There is something unique and fascinating for everyone to discover throughout Portugal. Featuring idyllic beaches, wild terrain and ancient history, here are some of the many stunning places in Portugal that shouldn’t be missed.
Wild, remote and romantic, the coast around Sagres, in the southwesternmost corner of Portugal, is unlike any other part of the Algarve. Mainly visited by surfers and locals wanting to escape the tourist crowds, it emits an isolated feeling, especially during the cooler winter months. Visit Sagres for rest, relaxation and fresh seafood, but also to get up close and personal with a part of Portugal that witnessed a key moment in world history: the Age of Discoveries. Prince Henry the Navigator’s School for Navigation started in Sagres and the prince called this part of Portugal home until his death in 1460.
Religious heritage is one of the standout features in Braga, as the oldest and one of the most important religious centres in Portugal. Not only is the oldest cathedral in the country here, but Braga is also the oldest city in Portugal. Visiting all of the churches would be quite an endeavour, but those to include in your sightseeing list are the Sé Cathedral, the Igreja da Misericordia de Braga, and the nearby Santuario de Bom Jesus do Monte.
All of the Azorean islands are beautiful, but Terceira may be home to the prettiest city in the archipelago. Brightened by buildings that have been painted blue, yellow and orange, and on the backdrop of a lush, green landscape, the centre of Angra do Heroísmo is a feast for the eyes. It is also a Unesco World Heritage Site for having been an essential port during the Age of Discoveries. When visiting, visit the Sé de Angra Cathedral, the Misericórdia Church, the Town Hall, the Castle of São João Baptista and Monte Brasil.
Rua Direita is the main road in Óbidos where you’ll find shops, restaurants and ginjinha bars. The name fittingly translates to “right street,” as it’s the path directly ahead after walking in through the fortified entrance to the city. After exploring everything that Rua Direita has to offer, walk around the castle walls – just be careful if you experience vertigo since much of the walk is narrow and without a protective barrier. Also, swing by the Literary Man Hotel, an 18th-century convent turned into a hotel for bookworms.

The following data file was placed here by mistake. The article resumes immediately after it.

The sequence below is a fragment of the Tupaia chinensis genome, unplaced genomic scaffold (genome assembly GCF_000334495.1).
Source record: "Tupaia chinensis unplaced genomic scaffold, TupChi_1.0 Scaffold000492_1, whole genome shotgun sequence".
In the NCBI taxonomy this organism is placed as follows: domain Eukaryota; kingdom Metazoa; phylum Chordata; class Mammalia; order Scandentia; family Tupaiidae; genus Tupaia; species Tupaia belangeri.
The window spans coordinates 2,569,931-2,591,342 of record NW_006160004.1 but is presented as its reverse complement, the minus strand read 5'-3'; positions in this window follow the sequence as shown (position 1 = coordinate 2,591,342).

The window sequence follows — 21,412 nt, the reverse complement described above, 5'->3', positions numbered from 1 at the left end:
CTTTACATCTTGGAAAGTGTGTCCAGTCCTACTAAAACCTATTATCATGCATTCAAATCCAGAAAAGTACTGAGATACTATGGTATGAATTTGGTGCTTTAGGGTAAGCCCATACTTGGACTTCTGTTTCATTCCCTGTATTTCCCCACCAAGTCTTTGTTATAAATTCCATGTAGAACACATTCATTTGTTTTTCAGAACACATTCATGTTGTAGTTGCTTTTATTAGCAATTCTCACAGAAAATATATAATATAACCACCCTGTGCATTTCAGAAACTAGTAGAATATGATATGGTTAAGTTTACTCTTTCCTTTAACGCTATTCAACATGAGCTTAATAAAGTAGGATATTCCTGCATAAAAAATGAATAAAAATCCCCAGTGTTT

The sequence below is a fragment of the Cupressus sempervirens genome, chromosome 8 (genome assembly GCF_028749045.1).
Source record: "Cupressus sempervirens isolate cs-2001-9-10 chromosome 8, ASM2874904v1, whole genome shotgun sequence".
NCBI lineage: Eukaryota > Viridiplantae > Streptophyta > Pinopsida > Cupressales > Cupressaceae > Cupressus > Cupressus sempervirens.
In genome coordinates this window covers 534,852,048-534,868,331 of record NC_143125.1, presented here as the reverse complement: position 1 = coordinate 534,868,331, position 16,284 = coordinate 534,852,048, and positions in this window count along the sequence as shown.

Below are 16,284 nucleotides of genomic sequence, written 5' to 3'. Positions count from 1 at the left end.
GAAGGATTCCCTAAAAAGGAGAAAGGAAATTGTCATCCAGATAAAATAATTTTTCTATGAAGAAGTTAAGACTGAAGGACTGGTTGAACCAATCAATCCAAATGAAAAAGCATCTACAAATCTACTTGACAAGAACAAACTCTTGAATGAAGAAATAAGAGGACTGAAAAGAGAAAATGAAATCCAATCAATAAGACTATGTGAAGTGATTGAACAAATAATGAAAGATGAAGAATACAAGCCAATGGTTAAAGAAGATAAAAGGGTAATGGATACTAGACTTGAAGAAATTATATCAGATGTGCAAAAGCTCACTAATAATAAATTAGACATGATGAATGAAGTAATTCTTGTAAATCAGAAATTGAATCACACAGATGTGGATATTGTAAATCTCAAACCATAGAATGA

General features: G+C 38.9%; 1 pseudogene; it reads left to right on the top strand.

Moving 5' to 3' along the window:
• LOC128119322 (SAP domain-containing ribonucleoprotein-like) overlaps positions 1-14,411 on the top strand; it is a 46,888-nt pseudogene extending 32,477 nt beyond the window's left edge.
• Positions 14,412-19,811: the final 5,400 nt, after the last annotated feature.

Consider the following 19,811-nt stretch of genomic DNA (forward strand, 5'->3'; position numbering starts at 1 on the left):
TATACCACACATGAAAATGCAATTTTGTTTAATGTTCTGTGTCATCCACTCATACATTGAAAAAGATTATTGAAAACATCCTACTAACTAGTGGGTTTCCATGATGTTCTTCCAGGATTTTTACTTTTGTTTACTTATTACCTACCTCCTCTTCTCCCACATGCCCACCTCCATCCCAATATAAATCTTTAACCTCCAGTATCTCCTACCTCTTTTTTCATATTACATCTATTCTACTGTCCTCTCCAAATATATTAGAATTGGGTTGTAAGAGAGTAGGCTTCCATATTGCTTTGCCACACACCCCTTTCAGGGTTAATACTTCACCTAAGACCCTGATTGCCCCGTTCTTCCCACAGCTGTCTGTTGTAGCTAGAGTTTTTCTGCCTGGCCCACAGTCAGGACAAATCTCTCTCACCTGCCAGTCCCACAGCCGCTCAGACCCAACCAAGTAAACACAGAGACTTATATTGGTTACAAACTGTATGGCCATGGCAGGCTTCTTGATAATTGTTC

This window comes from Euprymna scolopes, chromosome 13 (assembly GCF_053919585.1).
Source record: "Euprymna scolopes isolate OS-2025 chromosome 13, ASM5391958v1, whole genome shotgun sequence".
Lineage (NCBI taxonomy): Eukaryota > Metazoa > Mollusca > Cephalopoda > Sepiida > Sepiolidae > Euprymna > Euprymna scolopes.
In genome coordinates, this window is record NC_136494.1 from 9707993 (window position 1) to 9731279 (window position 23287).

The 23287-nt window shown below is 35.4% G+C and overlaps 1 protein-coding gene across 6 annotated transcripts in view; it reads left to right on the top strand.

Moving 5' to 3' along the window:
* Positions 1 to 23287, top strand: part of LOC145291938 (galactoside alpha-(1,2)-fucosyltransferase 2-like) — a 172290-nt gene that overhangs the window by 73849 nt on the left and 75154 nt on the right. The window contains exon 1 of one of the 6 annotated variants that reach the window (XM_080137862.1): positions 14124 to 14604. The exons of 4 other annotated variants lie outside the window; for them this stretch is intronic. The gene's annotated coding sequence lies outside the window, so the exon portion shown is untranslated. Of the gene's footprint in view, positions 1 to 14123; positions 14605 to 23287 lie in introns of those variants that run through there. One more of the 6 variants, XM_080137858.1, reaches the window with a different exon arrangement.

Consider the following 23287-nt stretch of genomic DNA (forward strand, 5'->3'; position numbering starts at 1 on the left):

A World Heritage Site since 1996, the Ribeira District is the most iconic neighbourhood in Porto. Idyllically located on the Douro River, it has plenty to see and do, including views of the main bridges, boats, welcoming café terraces, landmarks that date back centuries, baroque architecture and thousands of years worth of history. Be sure to visit the Casa do Infante, once the customs office but better known as the birthplace of Prince Henry the Navigator, before making your way further into the city to A Pérola do Bolhão to buy souvenirs such as traditional food and wine.
As an art nouveau hub, Aveiro city centre looks like a painting come to life. But the most colourful area may arguably be the Costa Nova, a nearby beach characterised by rainbow-striped fisherman cottages. Easy to reach from the centre of Aveiro, the Costa Nova is a peaceful place to kick back, enjoy the coast and watch some surfers in action. There are also plenty of restaurants with incredible seafood.
The medieval centre of Évora is a playground of ancient landmarks and beautifully preserved architecture. The main square, Praça do Giraldo, is a popular area to sit and relax, where the café and restaurant terraces allow visitors to take in views of the gothic buildings, old palaces converted into public buildings, the 16th-century Church of Santo Antão, and an ornate 16th-century water fountain. Just a short walk from the central square, there’s the eerie yet beautiful Chapel of Bones, the Roman Temple, the Royal Palace, the 18th-century Cathedral of Évora, and the Museum of Évora.